Here is the pattern for a circular potholder with a flower motif – an idea that I had for quite a while.
Since this is a three colour intarsia project with three colours that also uses short rows, it can be quite fiddly. If you've never done intarsia and/or short rows before, this wouldn't be the pattern to start - sorry.
It is definitely NOT a beginner pattern.







The pattern PDF is available via


The document is 11 pages long and contains:
  • written row-by-row instructions for knitting this piece – including four photos of the different stages 
  • pattern chart
  • short photo tutorials for the following techniques
    • provisional CO with a crochet hook and how to undo it
    • short rows with wrap and turn and picking up the wraps 
    • intarsia knitting 
    • weaving in yarn while carrying it (backwards and forwards)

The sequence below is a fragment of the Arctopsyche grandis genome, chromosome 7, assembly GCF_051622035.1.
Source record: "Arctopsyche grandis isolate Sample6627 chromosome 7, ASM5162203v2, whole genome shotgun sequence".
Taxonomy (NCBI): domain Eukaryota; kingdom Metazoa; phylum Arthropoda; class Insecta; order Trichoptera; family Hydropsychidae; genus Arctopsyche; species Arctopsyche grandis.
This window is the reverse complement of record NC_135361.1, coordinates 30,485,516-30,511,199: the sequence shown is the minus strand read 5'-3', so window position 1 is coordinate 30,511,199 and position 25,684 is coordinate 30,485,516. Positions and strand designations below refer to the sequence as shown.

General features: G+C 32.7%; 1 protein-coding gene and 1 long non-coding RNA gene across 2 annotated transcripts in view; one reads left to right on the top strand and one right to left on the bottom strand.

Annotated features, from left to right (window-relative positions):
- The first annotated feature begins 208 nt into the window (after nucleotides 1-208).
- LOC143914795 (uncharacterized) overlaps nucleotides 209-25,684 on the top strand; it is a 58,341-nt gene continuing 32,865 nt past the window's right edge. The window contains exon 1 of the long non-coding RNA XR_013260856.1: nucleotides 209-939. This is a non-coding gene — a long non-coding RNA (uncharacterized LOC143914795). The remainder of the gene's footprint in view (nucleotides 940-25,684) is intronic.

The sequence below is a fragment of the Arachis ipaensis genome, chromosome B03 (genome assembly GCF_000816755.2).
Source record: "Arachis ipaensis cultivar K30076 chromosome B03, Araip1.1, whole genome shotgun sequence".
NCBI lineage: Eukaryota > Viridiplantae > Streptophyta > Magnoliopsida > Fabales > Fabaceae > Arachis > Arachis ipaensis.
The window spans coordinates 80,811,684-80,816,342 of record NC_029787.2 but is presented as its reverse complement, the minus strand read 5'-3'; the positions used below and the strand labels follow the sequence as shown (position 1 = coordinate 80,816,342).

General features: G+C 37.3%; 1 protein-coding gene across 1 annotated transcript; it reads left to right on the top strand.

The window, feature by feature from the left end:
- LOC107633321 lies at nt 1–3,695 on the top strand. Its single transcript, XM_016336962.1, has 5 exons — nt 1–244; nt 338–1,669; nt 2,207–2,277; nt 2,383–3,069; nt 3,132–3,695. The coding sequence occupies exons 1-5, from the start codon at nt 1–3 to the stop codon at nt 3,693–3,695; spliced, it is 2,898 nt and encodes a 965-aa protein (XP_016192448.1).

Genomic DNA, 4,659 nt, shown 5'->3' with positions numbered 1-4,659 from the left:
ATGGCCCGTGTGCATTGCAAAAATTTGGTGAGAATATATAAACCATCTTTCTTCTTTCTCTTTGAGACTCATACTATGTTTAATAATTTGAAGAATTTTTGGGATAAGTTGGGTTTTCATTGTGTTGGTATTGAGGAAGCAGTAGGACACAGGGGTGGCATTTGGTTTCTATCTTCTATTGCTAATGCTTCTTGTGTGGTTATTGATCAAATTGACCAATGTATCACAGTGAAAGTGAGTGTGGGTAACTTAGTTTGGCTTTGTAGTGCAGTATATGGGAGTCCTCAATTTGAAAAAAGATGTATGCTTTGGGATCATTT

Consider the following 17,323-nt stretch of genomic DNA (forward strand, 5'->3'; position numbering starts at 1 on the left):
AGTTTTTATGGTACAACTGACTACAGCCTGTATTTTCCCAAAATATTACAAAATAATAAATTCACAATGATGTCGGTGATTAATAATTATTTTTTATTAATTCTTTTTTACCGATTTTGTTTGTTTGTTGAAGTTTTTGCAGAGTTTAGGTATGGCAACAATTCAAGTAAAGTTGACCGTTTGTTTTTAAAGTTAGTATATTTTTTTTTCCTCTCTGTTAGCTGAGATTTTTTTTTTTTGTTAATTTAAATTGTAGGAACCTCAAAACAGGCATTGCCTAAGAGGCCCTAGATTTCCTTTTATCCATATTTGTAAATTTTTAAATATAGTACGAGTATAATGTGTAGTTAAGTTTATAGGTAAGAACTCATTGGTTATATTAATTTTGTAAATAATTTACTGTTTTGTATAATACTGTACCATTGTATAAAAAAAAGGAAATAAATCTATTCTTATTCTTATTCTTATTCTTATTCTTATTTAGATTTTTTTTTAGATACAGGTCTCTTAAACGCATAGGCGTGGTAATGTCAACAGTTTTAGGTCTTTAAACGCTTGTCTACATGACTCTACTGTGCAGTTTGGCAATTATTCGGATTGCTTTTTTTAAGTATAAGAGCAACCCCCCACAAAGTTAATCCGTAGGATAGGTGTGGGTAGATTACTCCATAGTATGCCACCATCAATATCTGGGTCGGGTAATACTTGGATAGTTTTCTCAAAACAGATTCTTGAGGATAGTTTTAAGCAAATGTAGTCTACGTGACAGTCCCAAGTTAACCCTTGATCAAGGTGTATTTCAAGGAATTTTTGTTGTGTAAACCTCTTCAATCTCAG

• grafting in garter stitch
  • photo tutorials and step-by-step explanations of
    • undoing the provisional CO in this pattern (i.e. catching stitches in different colours)
    • grafting with colour changes
The pattern instructions and the chart comprise only 2 pages - the rest are the technique tutorials and explanations of their specific application for this motif.


To knit this you need the following materials:
  • Cotton yarn in three colors – I knitted these potholders in Aran and DK weight yarn
    • for Aran, I used a total of 50 grams
    • for DK weight, I used a total of 25 grams
  • knitting needles – straight or circulars: I used 3mm needles for Aran weight yarn and 2.5mm needles for DK weight yarn, i.e. smaller than the yarn usually requires because I wanted a firm texture. 
  • scrap yarn and a crochet hook (about the same size as your knitting needles) for the provisional CO - I used a 3mm crochet hook
  • two tapestry needles for grafting and to weave in ends